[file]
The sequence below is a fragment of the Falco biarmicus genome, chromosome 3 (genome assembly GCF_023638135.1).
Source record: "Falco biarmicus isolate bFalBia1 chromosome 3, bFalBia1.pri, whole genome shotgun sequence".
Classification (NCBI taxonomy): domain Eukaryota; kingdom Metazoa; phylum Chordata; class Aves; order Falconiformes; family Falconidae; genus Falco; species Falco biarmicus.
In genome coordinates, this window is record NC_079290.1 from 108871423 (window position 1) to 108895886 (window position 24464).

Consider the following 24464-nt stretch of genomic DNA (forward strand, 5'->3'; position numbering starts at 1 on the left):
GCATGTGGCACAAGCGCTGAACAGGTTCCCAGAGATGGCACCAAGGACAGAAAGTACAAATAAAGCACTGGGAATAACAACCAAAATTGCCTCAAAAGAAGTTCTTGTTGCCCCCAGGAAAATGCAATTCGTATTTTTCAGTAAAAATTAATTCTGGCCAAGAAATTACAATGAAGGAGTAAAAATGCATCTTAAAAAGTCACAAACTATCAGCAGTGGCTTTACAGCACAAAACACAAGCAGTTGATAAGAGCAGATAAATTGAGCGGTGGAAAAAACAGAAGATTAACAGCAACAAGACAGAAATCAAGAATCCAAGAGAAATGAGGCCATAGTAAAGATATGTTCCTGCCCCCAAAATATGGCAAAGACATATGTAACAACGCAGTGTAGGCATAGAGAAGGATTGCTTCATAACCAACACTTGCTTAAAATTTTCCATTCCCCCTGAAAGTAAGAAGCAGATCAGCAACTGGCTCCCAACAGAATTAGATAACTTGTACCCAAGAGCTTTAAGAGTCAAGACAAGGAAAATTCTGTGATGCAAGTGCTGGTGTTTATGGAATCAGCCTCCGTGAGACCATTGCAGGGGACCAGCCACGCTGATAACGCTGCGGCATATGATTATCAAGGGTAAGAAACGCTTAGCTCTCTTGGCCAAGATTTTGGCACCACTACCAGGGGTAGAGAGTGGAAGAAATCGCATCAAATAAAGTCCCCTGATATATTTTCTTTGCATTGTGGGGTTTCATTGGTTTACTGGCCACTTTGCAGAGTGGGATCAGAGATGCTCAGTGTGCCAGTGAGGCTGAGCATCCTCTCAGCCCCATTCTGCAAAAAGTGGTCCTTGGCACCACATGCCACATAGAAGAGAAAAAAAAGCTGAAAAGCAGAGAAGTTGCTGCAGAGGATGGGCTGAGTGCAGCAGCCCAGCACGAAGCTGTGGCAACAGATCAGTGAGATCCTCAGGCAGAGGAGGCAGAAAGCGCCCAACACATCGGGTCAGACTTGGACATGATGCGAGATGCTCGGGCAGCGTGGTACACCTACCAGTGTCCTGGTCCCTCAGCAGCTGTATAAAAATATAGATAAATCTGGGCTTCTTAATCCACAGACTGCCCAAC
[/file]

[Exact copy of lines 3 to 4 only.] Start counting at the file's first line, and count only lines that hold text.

Classification (NCBI taxonomy): domain Eukaryota; kingdom Metazoa; phylum Chordata; class Aves; order Falconiformes; family Falconidae; genus Falco; species Falco biarmicus.
In genome coordinates, this window is record NC_079290.1 from 108871423 (window position 1) to 108895886 (window position 24464).